Greek-American Matt Barrett has written millions of words about Greece. Spending his time between Greece and the USA he has over the years created travel pages on the internet that have become a unique resource not only for tourists but Greeks too.
His Athens Survival Guide, which he started in 1995, is chocked full of photos, stories, and information to such an extent that even Athenians use it and has helped countless travelers to see the city as a place to visit and enjoy rather than to just see the Acropolis and get out.
“For me writing about Greece is not a job. It is like a higher calling. If one’s duty on earth is to awaken those around him and so awaken himself what better tool is there than Greece? For those of us who spend long hours a day working or involved in the routine of modern life, Greece is an awakening. Greece reminds us that we are alive,” he tells Greek Reporter.
Barrett’s real name is Economopoulos with roots from Laconia in Peloponnese. His father, born in the USA, taught at the University of Athens in 1963. He liked it so much he got a job at the American Community Schools of Athens and the family lived in Greece from 1968 to 1974 during the Junta.
Why Economopoulos changed to Barrett
“When I went back to the USA I took the name Barrett, not because I was mad at my father or didn’t want to be Greek but for a couple of reasons. First of all, I wanted to go to Greece in the summer and if I happened to stay more than 3 months I wanted the option of paying a fine, not serving in the military. The second reason was that I was a musician and Matt Barrett was a much cooler sounding name than Matt Econopoulos. At least in North Carolina.”
Now Barrett divides his time between Greece and the USA, but his passion for Greece is undiminished. Over the years he has created more web resources such as the Greece Travel Guides which are among the most popular travel sites on the web.
“If you want to know what makes my guide unique I think the answer is right there. I am not selling Greece. I am giving it away. And because parts of it are so personal I am giving away a part of myself with it,” Barrett tells Greek Reporter.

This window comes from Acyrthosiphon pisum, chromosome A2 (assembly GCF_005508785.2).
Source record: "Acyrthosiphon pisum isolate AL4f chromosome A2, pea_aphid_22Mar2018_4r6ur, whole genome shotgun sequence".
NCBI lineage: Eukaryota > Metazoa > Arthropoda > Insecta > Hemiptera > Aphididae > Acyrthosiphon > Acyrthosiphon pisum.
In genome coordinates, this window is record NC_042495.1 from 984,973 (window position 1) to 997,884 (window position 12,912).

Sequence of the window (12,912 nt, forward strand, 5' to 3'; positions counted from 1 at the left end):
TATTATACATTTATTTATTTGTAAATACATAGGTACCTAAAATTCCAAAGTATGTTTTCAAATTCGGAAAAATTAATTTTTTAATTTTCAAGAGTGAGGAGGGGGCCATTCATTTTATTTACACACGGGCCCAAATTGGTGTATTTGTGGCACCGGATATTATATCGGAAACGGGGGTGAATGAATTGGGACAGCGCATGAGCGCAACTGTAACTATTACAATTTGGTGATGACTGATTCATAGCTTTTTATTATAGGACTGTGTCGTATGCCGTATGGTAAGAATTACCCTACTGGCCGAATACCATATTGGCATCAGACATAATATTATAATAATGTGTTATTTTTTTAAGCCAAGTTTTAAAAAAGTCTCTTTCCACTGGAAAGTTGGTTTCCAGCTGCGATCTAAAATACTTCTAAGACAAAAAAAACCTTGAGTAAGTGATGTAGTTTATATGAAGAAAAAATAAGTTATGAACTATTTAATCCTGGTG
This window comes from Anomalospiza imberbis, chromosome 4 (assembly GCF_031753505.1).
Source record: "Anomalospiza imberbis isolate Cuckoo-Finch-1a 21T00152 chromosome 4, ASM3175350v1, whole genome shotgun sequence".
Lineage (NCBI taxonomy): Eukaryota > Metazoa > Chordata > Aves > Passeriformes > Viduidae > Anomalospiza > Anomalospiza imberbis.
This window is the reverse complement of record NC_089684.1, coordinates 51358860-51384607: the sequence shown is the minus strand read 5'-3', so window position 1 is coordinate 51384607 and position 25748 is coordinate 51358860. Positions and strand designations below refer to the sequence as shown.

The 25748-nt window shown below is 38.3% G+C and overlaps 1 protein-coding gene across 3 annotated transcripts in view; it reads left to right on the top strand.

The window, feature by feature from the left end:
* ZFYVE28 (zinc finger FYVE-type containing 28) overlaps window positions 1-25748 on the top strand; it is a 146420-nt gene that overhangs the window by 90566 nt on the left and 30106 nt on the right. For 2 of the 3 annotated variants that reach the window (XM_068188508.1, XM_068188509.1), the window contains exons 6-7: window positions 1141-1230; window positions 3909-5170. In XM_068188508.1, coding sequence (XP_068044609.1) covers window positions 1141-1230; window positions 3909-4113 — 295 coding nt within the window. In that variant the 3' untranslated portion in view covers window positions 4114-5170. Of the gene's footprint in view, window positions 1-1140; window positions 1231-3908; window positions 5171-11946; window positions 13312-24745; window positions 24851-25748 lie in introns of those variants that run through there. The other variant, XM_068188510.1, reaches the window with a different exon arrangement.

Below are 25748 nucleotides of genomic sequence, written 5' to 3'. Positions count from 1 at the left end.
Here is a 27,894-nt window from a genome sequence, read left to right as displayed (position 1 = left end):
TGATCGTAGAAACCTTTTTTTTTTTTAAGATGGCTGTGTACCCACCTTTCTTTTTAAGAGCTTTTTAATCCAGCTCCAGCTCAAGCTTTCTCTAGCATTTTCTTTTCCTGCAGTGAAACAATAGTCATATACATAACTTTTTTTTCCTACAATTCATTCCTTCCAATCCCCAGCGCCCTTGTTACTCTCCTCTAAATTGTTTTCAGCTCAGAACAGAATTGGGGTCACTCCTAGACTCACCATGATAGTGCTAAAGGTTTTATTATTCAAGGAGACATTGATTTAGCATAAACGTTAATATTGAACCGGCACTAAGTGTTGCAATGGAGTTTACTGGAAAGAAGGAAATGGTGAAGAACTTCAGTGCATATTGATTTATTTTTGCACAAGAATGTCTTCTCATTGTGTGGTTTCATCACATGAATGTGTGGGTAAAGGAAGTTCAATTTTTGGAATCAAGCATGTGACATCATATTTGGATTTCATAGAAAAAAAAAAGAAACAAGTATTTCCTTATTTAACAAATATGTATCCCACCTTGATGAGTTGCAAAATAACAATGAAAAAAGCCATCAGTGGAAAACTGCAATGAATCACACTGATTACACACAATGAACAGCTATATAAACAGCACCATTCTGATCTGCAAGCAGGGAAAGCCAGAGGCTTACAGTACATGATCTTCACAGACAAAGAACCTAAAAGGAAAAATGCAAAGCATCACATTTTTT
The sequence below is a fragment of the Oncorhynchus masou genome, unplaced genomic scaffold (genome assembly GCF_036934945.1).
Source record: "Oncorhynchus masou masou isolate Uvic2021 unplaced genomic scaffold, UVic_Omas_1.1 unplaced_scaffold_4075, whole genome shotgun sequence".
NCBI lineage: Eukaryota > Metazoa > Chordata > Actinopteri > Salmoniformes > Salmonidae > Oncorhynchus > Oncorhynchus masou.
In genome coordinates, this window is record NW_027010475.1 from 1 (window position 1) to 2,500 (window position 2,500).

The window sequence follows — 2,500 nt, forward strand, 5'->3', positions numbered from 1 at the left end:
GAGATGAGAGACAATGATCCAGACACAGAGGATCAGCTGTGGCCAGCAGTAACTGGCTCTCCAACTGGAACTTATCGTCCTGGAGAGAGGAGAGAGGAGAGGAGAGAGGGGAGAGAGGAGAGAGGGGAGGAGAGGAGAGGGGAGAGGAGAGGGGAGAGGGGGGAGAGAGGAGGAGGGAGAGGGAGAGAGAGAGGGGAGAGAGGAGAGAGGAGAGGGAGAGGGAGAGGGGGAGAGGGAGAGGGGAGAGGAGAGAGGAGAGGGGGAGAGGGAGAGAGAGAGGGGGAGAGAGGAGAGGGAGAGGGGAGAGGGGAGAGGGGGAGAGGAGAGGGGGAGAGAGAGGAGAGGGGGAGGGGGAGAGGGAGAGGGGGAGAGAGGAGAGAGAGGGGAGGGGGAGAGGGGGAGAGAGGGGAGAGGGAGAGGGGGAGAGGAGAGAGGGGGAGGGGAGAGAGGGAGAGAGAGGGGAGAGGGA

The most significant change in Greece according to Barrett
He says that Greece has changed a lot from the 1960s when as a young kid he followed his father in Athens. Asked what is the biggest change he has seen he says:
“It has been the women. When I lived in Greece in the sixties the girls wore blue uniforms and were completely sheltered. They have become liberated and have allowed themselves to blossom into the most beautiful women in the world in my opinion.”
Barrett tells Greek Reporter that Greece is popular “because it is somehow familiar while at the same time exotic. Whether this familiarity comes from studying the ancient Greeks in school or something deeper or more spiritual I don’t know.”
He says he receives countless e-mails from people who have written that they have always had an attraction to Greece and once they had visited felt they somehow belonged there.
“Places in Greece are as familiar as if they had once been home. It is not a chance that the slogan for the Athens 2004 Olympics was ‘Welcome Home’. It was not just a homecoming for the Olympics themselves but for all those visiting the place that has much to do with who we are today. And maybe some of us once walked the streets of ancient Athens with Socrates and Plato,” he tells Greek Reporter.
Hard choosing favorite place in Greece
Over the years, Barrett has crisscrossed Greece several times. Choosing his favorite places is hard. But one Aegean island stands out:
“Lesvos is my favorite island. It reminds me of Crete 50 years ago. It has not been destroyed by tourism, the food is good and inexpensive. It is still largely agricultural and it is not just one of the most interesting places in Greece, but in the world.”
He also tells Greek Reporter that he likes Sifnos because he has spent so much time there and knows it so well. His wife is from Kea so the island is also among his favorites. “Both of those islands have great beaches and good food. I love Chania, Crete. I could easily live there year-round. I love the Peloponessese too.”
He says that there are not many places he goes to in Greece that he doesn’t like.
“Even when I go somewhere new and it rubs me the wrong way at first because it is too touristy or for whatever reason, as soon as I find an ouzeri or cafeneon and start meeting people I begin to love where I am and see it with different eyes.”